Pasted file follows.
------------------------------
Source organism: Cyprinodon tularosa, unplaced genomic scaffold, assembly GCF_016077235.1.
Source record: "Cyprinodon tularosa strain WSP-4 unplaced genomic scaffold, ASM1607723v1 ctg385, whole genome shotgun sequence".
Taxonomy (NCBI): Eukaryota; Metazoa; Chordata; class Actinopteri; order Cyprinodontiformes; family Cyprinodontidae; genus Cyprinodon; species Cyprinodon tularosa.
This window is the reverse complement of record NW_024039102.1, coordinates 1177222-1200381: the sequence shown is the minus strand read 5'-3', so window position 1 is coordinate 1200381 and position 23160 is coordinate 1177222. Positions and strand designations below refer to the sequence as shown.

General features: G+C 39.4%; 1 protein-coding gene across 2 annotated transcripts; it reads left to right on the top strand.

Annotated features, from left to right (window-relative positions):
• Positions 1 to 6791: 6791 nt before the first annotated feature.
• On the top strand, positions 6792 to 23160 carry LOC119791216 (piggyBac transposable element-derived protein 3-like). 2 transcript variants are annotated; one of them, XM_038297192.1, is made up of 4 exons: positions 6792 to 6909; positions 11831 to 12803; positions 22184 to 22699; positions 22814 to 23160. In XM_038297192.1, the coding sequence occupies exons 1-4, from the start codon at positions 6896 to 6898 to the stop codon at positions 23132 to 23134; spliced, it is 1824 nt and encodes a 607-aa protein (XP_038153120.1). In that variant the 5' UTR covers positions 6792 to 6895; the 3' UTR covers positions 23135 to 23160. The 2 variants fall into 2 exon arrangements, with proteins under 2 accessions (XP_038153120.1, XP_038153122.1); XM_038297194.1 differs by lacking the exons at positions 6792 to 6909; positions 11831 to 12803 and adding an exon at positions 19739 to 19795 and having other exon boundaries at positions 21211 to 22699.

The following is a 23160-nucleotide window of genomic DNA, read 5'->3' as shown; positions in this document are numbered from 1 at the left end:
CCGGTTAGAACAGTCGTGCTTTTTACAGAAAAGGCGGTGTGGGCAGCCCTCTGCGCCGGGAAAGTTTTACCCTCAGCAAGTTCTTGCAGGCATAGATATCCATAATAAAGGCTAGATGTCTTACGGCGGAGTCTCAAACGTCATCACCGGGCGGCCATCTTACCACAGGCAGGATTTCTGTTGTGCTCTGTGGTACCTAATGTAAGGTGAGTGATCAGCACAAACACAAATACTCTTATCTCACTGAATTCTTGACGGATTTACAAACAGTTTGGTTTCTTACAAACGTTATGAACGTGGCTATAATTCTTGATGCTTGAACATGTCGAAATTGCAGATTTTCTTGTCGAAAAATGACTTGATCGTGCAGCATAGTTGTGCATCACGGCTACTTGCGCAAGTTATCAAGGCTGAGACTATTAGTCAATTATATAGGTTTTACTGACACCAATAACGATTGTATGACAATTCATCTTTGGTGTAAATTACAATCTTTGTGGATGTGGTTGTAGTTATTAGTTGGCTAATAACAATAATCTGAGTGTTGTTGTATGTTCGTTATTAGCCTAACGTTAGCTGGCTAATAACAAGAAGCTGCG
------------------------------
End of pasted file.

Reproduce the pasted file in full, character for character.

Source organism: Cyprinodon tularosa, unplaced genomic scaffold, assembly GCF_016077235.1.
Source record: "Cyprinodon tularosa strain WSP-4 unplaced genomic scaffold, ASM1607723v1 ctg385, whole genome shotgun sequence".
Taxonomy (NCBI): Eukaryota; Metazoa; Chordata; class Actinopteri; order Cyprinodontiformes; family Cyprinodontidae; genus Cyprinodon; species Cyprinodon tularosa.
This window is the reverse complement of record NW_024039102.1, coordinates 1177222-1200381: the sequence shown is the minus strand read 5'-3', so window position 1 is coordinate 1200381 and position 23160 is coordinate 1177222. Positions and strand designations below refer to the sequence as shown.

General features: G+C 39.4%; 1 protein-coding gene across 2 annotated transcripts; it reads left to right on the top strand.

Annotated features, from left to right (window-relative positions):
• Positions 1 to 6791: 6791 nt before the first annotated feature.
• On the top strand, positions 6792 to 23160 carry LOC119791216 (piggyBac transposable element-derived protein 3-like). 2 transcript variants are annotated; one of them, XM_038297192.1, is made up of 4 exons: positions 6792 to 6909; positions 11831 to 12803; positions 22184 to 22699; positions 22814 to 23160. In XM_038297192.1, the coding sequence occupies exons 1-4, from the start codon at positions 6896 to 6898 to the stop codon at positions 23132 to 23134; spliced, it is 1824 nt and encodes a 607-aa protein (XP_038153120.1). In that variant the 5' UTR covers positions 6792 to 6895; the 3' UTR covers positions 23135 to 23160. The 2 variants fall into 2 exon arrangements, with proteins under 2 accessions (XP_038153120.1, XP_038153122.1); XM_038297194.1 differs by lacking the exons at positions 6792 to 6909; positions 11831 to 12803 and adding an exon at positions 19739 to 19795 and having other exon boundaries at positions 21211 to 22699.

The following is a 23160-nucleotide window of genomic DNA, read 5'->3' as shown; positions in this document are numbered from 1 at the left end:
CCGGTTAGAACAGTCGTGCTTTTTACAGAAAAGGCGGTGTGGGCAGCCCTCTGCGCCGGGAAAGTTTTACCCTCAGCAAGTTCTTGCAGGCATAGATATCCATAATAAAGGCTAGATGTCTTACGGCGGAGTCTCAAACGTCATCACCGGGCGGCCATCTTACCACAGGCAGGATTTCTGTTGTGCTCTGTGGTACCTAATGTAAGGTGAGTGATCAGCACAAACACAAATACTCTTATCTCACTGAATTCTTGACGGATTTACAAACAGTTTGGTTTCTTACAAACGTTATGAACGTGGCTATAATTCTTGATGCTTGAACATGTCGAAATTGCAGATTTTCTTGTCGAAAAATGACTTGATCGTGCAGCATAGTTGTGCATCACGGCTACTTGCGCAAGTTATCAAGGCTGAGACTATTAGTCAATTATATAGGTTTTACTGACACCAATAACGATTGTATGACAATTCATCTTTGGTGTAAATTACAATCTTTGTGGATGTGGTTGTAGTTATTAGTTGGCTAATAACAATAATCTGAGTGTTGTTGTATGTTCGTTATTAGCCTAACGTTAGCTGGCTAATAACAAGAAGCTGCG